Wednesday, August 20, 2014

Beginning September

                There is a difference in the air here at Big Creek this morning. The change has been gradually happening over the last week or ten days. There is coolness here now and the early sunrise fog hangs around later than it did during the previous month of July and days of early August.  The weather of summer is in a state of serious transformation and clearly the days of continuous heat and humidity are numbered. It is just August 27 but the days rush past headed toward fall. Shorter days and much cooler weather will soon prevail. Ten o’clock each evening when I walk the dogs there is a definite chill in the night air that was not perceptible a few weeks ago. Now the coolness and the milky transparent mist slides down the steep hillsides expelled from the densely wooded forest above the house to encircle the tree trunks, hover just above the surface of the creek and chill my exposed ankles in the darkness.  The boxwoods are shrouded in fog and look like chubby ghosts lurking about in the yard in the muted moonlight. Last night when I walked the dogs Moose saw (or smelled) something at the top of the driveway and punched a hole in the miasma as he charged up the driveway leaving a horizontal vortex up toward some unknown trespasser barking all the way shattering the stillness of the night with his mêlée.  J.D. follows his example and Brownie too chases after them. She is like some wind-up out of control toy with a short stubby body and legs that barely function to propel her up the driveway behind the other two, always in third place.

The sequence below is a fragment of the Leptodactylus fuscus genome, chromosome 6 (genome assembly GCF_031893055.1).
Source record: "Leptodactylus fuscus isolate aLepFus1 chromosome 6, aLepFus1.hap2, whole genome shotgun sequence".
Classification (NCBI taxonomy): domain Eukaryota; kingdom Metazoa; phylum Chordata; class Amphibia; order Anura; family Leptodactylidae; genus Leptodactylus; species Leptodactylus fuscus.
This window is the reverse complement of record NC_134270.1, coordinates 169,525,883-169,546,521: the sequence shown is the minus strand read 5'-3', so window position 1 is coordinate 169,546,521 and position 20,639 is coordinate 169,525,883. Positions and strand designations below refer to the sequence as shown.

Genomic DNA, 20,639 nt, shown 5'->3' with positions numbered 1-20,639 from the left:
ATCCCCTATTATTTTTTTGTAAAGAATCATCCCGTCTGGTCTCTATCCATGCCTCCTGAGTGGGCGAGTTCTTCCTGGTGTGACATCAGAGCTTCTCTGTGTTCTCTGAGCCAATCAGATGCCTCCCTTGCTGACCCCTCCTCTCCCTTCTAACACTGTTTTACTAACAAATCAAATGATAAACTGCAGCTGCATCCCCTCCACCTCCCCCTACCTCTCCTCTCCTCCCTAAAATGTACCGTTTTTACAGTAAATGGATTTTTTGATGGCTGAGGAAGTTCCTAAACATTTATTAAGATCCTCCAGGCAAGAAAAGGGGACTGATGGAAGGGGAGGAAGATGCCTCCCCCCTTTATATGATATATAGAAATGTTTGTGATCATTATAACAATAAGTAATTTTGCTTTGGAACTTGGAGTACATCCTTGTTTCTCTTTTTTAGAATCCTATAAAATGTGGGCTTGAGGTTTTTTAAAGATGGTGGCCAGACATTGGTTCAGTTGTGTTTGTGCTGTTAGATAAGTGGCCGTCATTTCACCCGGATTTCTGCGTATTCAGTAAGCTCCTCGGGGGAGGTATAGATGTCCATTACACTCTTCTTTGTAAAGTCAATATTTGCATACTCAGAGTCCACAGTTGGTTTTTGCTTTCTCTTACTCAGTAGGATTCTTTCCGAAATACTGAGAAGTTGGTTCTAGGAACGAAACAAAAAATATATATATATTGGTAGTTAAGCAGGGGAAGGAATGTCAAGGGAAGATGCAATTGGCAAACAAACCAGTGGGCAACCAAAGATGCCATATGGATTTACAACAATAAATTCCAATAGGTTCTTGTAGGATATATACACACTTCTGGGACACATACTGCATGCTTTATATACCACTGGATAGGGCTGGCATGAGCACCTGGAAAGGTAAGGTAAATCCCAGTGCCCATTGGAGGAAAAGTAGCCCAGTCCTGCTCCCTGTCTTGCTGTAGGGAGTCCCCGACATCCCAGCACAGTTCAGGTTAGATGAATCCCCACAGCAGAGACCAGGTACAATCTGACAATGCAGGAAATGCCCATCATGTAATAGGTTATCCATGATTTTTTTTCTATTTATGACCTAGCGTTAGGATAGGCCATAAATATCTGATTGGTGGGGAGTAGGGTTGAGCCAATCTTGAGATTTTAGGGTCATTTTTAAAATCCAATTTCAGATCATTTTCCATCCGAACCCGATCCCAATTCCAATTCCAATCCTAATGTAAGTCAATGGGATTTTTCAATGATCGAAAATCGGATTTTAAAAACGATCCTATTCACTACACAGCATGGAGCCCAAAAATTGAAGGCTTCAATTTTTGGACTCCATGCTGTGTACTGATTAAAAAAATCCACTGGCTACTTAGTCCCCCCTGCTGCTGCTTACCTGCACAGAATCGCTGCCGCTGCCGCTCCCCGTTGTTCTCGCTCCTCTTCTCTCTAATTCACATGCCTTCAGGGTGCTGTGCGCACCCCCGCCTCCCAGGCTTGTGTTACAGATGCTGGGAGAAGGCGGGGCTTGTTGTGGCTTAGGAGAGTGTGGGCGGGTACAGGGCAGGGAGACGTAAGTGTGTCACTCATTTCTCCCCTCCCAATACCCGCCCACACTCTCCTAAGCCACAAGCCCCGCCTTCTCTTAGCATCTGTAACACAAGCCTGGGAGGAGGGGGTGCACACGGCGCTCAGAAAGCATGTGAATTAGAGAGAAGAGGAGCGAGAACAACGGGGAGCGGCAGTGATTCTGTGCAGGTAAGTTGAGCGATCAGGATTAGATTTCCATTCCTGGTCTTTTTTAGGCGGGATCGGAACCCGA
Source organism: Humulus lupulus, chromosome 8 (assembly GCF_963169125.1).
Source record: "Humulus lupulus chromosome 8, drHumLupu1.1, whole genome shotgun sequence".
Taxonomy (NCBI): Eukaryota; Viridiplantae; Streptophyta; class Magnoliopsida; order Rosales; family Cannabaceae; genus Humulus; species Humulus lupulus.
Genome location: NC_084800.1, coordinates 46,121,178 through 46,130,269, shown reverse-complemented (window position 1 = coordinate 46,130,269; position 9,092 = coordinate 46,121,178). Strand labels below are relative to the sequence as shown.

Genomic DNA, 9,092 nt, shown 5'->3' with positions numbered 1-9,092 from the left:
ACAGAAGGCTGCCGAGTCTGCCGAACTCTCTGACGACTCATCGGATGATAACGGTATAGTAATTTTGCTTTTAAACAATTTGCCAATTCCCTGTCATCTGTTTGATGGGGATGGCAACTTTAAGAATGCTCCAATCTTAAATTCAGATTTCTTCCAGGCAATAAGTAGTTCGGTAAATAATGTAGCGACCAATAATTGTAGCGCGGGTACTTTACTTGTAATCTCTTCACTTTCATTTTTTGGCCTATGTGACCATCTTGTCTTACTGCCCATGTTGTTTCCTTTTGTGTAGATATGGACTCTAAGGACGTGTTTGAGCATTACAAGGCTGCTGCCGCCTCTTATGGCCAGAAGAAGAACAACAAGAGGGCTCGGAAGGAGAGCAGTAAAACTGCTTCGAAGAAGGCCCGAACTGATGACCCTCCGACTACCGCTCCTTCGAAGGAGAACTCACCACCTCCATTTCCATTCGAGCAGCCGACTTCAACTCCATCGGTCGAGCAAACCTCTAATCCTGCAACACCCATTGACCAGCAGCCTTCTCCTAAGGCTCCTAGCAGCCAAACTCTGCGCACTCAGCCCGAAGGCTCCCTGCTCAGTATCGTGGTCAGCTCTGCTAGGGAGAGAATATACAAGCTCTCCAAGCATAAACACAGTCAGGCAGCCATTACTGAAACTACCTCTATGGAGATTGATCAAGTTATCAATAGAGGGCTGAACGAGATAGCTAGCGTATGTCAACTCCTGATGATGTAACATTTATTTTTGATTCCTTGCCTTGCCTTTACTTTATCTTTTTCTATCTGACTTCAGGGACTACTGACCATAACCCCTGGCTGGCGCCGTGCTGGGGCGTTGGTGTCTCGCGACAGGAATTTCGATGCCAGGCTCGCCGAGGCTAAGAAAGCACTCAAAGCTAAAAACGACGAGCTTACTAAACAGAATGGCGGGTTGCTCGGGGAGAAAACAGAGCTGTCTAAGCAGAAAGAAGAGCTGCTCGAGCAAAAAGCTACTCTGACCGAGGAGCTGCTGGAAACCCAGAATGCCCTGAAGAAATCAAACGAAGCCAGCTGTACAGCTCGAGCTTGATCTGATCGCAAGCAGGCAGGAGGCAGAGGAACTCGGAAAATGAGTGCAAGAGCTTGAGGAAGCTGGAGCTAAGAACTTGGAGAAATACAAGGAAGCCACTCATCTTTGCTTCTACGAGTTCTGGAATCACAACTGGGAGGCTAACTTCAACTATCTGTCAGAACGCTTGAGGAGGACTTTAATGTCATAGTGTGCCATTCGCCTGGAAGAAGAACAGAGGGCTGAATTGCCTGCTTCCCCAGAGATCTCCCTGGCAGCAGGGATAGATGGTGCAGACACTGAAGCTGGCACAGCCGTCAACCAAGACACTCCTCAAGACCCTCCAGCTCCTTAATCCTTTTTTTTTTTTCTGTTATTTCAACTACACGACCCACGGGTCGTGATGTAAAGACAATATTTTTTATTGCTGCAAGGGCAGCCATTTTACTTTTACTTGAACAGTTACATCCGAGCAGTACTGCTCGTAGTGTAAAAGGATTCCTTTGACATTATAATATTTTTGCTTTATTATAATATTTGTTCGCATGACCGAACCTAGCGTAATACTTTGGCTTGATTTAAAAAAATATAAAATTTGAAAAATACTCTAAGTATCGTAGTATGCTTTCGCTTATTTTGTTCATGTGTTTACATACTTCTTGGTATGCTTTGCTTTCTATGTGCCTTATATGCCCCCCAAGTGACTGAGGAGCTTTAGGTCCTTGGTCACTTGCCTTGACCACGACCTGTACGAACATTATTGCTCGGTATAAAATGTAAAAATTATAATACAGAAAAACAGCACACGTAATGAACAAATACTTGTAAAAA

This morning as I drove into own for a dentist appointment I noticed the wildflowers currently in bloom on the sides of the road. There was Joe Pye weed, iron weed, Queen Anne’s lace, rose pinks, lobelia cardinalis and lobelia syphilitica, wild ageratum, many varieties of rudbeckia  and countless others including the mountain mint with its silver gray foliage. Most of these are native plants and thrive along the edges of the roads here in Gilmer County.  While not as spectacular as many of the nonnative flowers these late bloomers fill a much needed slot between summer flowering plants and the late fall bloomers.

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